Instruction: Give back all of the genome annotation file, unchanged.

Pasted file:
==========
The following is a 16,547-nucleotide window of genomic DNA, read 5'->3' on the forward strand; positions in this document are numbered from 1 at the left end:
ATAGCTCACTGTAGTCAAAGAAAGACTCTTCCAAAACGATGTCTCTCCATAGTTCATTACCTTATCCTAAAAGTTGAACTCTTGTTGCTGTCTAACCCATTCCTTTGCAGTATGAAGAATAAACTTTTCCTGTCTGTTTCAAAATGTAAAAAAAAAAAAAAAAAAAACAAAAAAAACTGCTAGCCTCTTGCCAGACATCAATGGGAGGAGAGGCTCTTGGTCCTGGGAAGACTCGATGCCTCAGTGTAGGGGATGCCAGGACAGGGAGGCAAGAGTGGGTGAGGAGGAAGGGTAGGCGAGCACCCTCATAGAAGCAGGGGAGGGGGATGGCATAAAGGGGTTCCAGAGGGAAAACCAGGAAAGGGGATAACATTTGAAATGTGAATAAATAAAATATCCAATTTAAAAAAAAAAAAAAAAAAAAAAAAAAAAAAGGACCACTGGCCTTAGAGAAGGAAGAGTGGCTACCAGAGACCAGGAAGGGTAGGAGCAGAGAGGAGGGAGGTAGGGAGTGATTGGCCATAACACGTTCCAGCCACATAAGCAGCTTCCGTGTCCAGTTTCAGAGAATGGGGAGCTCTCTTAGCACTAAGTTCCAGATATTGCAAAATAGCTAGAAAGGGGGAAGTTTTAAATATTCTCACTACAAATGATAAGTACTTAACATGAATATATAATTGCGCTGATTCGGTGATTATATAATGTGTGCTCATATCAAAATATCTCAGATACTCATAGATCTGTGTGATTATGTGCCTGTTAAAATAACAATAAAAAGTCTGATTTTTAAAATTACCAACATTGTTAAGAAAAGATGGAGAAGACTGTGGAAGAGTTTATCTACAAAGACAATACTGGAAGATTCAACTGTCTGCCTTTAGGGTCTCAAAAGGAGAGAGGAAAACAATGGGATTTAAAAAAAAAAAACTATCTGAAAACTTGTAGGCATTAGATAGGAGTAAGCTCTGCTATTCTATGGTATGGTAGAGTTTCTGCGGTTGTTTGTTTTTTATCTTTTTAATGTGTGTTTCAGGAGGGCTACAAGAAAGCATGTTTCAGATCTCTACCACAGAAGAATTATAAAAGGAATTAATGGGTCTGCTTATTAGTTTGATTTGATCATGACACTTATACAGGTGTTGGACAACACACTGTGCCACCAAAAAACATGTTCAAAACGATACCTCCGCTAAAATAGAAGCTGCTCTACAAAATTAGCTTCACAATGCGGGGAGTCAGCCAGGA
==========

The following is a 16,547-nucleotide window of genomic DNA, read 5'->3' on the forward strand; positions in this document are numbered from 1 at the left end:
ATAGCTCACTGTAGTCAAAGAAAGACTCTTCCAAAACGATGTCTCTCCATAGTTCATTACCTTATCCTAAAAGTTGAACTCTTGTTGCTGTCTAACCCATTCCTTTGCAGTATGAAGAATAAACTTTTCCTGTCTGTTTCAAAATGTAAAAAAAAAAAAAAAAAAAACAAAAAAAACTGCTAGCCTCTTGCCAGACATCAATGGGAGGAGAGGCTCTTGGTCCTGGGAAGACTCGATGCCTCAGTGTAGGGGATGCCAGGACAGGGAGGCAAGAGTGGGTGAGGAGGAAGGGTAGGCGAGCACCCTCATAGAAGCAGGGGAGGGGGATGGCATAAAGGGGTTCCAGAGGGAAAACCAGGAAAGGGGATAACATTTGAAATGTGAATAAATAAAATATCCAATTTAAAAAAAAAAAAAAAAAAAAAAAAAAAAAAGGACCACTGGCCTTAGAGAAGGAAGAGTGGCTACCAGAGACCAGGAAGGGTAGGAGCAGAGAGGAGGGAGGTAGGGAGTGATTGGCCATAACACGTTCCAGCCACATAAGCAGCTTCCGTGTCCAGTTTCAGAGAATGGGGAGCTCTCTTAGCACTAAGTTCCAGATATTGCAAAATAGCTAGAAAGGGGGAAGTTTTAAATATTCTCACTACAAATGATAAGTACTTAACATGAATATATAATTGCGCTGATTCGGTGATTATATAATGTGTGCTCATATCAAAATATCTCAGATACTCATAGATCTGTGTGATTATGTGCCTGTTAAAATAACAATAAAAAGTCTGATTTTTAAAATTACCAACATTGTTAAGAAAAGATGGAGAAGACTGTGGAAGAGTTTATCTACAAAGACAATACTGGAAGATTCAACTGTCTGCCTTTAGGGTCTCAAAAGGAGAGAGGAAAACAATGGGATTTAAAAAAAAAAAACTATCTGAAAACTTGTAGGCATTAGATAGGAGTAAGCTCTGCTATTCTATGGTATGGTAGAGTTTCTGCGGTTGTTTGTTTTTTATCTTTTTAATGTGTGTTTCAGGAGGGCTACAAGAAAGCATGTTTCAGATCTCTACCACAGAAGAATTATAAAAGGAATTAATGGGTCTGCTTATTAGTTTGATTTGATCATGACACTTATACAGGTGTTGGACAACACACTGTGCCACCAAAAAACATGTTCAAAACGATACCTCCGCTAAAATAGAAGCTGCTCTACAAAATTAGCTTCACAATGCGGGGAGTCAGCCAGGA